Speaker: Jemes Griffiths (Utrecht University)
Title: The syntax of reformulative appositions
Date: Thursday 5 November
Venue: Van Wijkplaats 3/006
Time: 15.15-16.30 hrs
Reformulative appositions (RAs) are appositions that provide alternative and often more informative names for the referents (1a) or concepts (1b) that their anchors denote. (In (1), appositions are italicised and anchors are boldfaced.)
(1) a. The Big Apple, or New York, is a huge city.
b. Bren confusticates, i.e. perplexes, Swantje.
I claim that reformulative appositions are coordinated with their anchors in a ‘regular’ manner. In other words, I claim that (1a) fits the coordination schema in (2), which is identical to the schema for an utterance such as Bill and Ben slept.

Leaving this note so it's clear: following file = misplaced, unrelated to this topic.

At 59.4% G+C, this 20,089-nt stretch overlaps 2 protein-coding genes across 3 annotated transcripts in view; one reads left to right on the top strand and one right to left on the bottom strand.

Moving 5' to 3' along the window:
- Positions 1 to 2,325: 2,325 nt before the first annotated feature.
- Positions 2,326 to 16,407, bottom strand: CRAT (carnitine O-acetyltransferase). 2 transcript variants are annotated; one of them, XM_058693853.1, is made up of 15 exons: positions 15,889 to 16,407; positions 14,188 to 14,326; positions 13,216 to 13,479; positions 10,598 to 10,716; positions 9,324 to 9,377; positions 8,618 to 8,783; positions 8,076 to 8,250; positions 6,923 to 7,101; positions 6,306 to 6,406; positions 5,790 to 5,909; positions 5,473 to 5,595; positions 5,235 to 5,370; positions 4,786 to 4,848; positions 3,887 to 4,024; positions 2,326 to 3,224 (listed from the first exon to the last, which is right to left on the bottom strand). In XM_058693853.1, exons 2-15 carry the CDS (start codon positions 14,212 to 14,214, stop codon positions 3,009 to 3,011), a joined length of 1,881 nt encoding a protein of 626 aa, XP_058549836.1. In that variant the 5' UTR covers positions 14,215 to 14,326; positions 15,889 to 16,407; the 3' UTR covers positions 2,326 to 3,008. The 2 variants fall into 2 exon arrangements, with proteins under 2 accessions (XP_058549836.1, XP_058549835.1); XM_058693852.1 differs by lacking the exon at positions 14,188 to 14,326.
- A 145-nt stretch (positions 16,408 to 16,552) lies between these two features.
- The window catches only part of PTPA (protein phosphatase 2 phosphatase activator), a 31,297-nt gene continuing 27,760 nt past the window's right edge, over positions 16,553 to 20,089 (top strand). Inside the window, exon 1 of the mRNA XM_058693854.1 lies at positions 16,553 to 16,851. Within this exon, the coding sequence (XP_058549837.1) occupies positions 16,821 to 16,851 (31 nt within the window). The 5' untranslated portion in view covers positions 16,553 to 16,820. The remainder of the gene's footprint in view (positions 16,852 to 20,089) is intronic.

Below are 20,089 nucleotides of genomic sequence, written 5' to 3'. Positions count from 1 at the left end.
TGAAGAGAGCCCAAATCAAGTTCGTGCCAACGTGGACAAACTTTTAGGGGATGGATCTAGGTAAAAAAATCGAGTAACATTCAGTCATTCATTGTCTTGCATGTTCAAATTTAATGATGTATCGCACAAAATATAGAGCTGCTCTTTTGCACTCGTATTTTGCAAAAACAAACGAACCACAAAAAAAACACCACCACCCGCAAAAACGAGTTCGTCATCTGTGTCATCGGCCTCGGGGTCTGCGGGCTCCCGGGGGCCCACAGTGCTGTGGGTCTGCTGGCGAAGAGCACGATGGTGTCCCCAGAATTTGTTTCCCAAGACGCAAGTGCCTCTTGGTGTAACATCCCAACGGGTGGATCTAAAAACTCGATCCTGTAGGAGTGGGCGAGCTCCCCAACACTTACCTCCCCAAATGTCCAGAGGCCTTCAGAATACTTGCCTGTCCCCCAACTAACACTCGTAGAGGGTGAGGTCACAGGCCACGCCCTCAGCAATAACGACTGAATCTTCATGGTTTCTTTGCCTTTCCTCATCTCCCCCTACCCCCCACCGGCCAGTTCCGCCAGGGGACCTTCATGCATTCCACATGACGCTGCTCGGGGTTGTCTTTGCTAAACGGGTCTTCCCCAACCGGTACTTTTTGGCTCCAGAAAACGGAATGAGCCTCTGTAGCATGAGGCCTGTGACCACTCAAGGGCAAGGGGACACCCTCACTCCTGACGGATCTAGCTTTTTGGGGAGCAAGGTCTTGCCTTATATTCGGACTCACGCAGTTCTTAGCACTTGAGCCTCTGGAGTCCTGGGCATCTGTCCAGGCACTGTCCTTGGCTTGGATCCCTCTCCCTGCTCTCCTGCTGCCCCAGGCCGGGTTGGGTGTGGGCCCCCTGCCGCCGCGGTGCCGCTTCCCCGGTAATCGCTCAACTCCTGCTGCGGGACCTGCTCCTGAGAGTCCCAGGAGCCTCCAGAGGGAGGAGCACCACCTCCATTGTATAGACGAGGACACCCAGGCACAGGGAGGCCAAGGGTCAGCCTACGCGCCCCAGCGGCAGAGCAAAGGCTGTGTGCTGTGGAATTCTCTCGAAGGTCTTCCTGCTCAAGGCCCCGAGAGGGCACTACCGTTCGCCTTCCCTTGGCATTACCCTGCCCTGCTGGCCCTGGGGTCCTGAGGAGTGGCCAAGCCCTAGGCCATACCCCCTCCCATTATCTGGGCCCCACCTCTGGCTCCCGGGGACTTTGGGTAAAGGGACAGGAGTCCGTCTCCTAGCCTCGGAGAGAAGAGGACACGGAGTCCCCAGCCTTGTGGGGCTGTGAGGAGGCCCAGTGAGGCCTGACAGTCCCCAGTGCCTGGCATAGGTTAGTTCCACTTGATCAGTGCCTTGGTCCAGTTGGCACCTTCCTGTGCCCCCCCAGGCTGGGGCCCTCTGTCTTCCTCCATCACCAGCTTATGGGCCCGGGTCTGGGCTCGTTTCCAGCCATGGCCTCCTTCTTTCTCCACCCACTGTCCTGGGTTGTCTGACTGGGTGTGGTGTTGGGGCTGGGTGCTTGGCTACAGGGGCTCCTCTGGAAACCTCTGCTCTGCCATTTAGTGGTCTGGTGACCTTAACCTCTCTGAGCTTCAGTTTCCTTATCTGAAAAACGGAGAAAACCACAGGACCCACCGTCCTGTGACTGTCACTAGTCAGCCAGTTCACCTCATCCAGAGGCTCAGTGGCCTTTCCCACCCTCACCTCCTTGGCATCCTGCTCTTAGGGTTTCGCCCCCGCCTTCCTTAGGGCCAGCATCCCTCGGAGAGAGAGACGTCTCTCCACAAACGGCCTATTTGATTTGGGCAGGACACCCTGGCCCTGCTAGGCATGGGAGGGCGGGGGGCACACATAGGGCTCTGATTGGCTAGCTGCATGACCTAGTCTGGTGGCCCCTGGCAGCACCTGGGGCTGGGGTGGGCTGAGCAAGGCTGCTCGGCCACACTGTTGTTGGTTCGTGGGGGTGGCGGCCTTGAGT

(2) [[The Big Apple], or [New York]], is a huge city.
I use a variety of arguments to support this claim. To provide two here: (i) I show that RAs are not opaque to c-command, as is typically assumed (for instance see (3), where ATB-movement is observed), and (ii) I show that an understudied subset of RAs that permit ellipsis license gapping, which is reserved for coordinative environments (see (4), where chevrons denote ellipsis).
(3) [Which country]1 do you hate the motorways of t1, or as the Americans say the highways of t1, the most?
(4) He went there last month, Sting <went> to New York, I mean.
I also show that this analysis of RAs is superior to the ‘orphanage’ analysis, according to which RAs are remnants of elliptical clauses that are derived in syntactic isolation to their host clauses (5).
(5) The Big Apple, [New York <is a huge city>], is a huge city.